A Georgia court ordered Atlanta to rehire Sgt. Willie Adams, one of several police officers fired for lying about their roles in the botched raid of gay Atlanta bar the Eagle.
Sgt. Willie Adams will be reinstated to Atlanta police and receive back pay, according to the court ruling. WSB first reported the court decision on Wednesday.
“He feels nervous because he still doesn't believe they will actually do it,” Mary Huber, Adams' attorney, tells WSB. “This hurt this officer very deeply.”
Turner suspended Adams and six other officers in June 2011 and then fired him and five others days later. The discipline came in the wake of two damning reports about the agency's role in the botched raid in September 2009. Adams was fired for lying about his actions during the raid in the later investigations, an action the city's civil service board upheld. The raid cost the city some $2.7 million in legal fees and lawsuit settlements.
A police union, the International Brotherhood of Police Officers, paid Adams' legal fees. Last year, a Fulton Superior court judge overturned the firing and the city appealed. The Georgia Court of Appeals ruled in favor of Adams, ordering the city to rehire him.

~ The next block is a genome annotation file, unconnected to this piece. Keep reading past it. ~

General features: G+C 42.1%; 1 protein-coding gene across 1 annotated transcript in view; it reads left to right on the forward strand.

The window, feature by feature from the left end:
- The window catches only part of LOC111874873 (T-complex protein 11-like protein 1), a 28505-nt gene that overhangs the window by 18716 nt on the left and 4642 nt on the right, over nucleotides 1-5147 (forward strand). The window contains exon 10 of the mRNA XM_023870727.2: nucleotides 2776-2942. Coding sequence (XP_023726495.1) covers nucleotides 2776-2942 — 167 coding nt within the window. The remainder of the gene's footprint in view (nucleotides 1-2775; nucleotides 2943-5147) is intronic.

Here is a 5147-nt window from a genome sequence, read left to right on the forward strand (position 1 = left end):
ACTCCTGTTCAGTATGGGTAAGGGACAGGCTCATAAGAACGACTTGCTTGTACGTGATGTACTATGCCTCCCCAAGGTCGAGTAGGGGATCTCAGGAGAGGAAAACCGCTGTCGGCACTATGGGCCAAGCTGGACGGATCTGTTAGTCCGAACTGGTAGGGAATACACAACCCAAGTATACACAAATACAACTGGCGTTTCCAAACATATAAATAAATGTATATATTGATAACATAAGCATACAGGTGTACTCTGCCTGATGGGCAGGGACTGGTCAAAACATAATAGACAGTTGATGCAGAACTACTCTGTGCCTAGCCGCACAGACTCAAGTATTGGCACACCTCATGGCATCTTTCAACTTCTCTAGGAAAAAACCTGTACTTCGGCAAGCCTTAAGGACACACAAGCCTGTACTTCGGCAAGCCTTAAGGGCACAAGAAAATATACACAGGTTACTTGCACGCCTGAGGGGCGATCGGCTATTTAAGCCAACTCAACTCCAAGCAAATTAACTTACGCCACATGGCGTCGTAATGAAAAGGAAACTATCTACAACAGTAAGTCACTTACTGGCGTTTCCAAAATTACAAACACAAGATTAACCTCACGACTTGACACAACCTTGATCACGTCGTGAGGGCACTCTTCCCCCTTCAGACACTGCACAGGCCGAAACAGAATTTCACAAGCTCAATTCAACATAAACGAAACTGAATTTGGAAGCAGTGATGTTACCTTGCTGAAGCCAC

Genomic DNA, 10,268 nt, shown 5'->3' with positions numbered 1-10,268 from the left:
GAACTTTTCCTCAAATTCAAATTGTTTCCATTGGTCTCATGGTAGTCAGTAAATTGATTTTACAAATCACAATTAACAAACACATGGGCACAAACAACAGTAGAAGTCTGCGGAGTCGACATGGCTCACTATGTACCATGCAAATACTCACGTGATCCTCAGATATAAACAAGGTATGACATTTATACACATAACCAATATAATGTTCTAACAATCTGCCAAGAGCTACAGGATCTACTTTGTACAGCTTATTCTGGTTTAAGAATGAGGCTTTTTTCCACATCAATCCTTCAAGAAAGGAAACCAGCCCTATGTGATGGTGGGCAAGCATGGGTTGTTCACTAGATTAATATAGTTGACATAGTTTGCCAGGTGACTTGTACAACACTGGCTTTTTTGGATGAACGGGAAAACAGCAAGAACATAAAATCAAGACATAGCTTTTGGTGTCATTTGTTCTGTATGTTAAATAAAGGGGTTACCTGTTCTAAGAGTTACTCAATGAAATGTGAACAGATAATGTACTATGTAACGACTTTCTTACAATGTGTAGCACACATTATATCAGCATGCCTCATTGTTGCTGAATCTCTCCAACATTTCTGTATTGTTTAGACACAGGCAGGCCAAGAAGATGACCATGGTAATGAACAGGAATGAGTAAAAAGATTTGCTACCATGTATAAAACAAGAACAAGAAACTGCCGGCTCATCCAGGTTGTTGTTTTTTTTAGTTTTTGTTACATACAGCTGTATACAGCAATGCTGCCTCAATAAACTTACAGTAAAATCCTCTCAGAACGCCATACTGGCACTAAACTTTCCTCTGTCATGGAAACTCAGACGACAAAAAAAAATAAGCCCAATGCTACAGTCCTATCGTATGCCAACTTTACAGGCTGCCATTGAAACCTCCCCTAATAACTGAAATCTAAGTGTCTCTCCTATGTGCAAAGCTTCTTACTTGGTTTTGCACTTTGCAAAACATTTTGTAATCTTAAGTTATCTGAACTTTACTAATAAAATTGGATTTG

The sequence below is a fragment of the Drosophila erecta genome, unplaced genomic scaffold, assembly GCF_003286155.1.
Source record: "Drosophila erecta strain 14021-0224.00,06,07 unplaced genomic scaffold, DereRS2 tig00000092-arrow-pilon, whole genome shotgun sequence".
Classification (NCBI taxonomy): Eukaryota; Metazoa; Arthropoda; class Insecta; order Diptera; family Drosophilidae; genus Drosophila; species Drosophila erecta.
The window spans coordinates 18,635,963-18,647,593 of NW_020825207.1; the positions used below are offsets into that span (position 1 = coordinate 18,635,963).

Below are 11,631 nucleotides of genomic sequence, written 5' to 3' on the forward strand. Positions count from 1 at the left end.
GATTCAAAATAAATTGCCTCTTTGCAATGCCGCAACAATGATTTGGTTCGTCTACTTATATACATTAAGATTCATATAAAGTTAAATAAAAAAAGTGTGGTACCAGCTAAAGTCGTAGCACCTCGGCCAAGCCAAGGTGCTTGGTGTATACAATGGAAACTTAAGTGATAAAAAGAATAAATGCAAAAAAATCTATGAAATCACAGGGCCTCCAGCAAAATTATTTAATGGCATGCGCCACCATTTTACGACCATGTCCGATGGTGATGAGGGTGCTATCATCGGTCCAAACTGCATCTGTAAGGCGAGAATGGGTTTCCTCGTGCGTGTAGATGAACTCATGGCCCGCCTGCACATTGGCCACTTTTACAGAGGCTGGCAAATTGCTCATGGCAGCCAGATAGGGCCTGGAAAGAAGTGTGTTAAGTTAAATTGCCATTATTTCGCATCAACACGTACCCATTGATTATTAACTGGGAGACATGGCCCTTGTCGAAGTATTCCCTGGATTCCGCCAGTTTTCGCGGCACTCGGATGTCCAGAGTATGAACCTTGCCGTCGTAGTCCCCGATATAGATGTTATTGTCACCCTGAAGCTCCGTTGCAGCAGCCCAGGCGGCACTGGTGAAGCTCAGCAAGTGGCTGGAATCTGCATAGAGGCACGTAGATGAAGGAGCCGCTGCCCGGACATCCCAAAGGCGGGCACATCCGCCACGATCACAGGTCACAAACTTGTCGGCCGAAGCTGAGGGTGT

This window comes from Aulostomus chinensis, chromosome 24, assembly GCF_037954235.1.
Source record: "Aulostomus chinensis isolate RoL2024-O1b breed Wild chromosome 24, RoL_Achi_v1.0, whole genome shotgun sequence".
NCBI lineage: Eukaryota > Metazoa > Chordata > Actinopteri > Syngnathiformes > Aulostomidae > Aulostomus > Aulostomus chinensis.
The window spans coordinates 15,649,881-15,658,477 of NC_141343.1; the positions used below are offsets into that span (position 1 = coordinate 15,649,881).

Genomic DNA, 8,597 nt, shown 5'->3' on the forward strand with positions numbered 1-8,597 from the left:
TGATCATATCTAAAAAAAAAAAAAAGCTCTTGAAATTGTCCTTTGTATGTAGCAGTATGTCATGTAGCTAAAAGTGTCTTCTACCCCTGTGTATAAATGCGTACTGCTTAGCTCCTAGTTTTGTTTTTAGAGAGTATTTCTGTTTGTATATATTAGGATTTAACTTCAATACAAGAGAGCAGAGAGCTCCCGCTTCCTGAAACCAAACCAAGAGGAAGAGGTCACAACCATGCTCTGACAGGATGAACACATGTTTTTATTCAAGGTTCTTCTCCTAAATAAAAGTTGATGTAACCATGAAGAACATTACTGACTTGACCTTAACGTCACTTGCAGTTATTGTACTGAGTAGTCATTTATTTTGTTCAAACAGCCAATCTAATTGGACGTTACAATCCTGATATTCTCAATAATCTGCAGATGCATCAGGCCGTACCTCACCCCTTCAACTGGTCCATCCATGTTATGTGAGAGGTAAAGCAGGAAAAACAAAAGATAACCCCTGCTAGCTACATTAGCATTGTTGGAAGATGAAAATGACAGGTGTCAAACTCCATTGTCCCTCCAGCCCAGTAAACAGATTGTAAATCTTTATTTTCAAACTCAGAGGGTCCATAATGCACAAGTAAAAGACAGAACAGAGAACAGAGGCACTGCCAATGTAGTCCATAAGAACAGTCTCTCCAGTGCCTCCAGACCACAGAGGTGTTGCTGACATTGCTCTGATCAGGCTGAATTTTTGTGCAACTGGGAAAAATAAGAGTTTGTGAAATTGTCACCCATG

“A careful and complete review of the entire record, the transcripts, and the briefs of the parties reveals that the superior court correctly concluded that no evidence in the record supported the Board's findings,” the court ruled.
Adams and Cayenne Mayes, also fired for lying about his role in the Eagle raid, were later hired by the Clayton County Sheriff's Office.
A statement from Mayor Kasim Reed's office said the city “respectfully disagrees” with the court's decision.
Chief George Turner dismissed Willie Adams based on inconsistent statements Adams made during the City’s investigations into the Eagle matter. Chief Turner takes violations of the Atlanta Police Department’s work rules seriously and, in fact, three APD work rule violations were upheld against Adams. Adams’s dismissal was the only discipline resulting from the Eagle investigations which was overturned. While the City of Atlanta respectfully disagrees with the Court's decision, the City is prepared to reinstate Adams to his former position.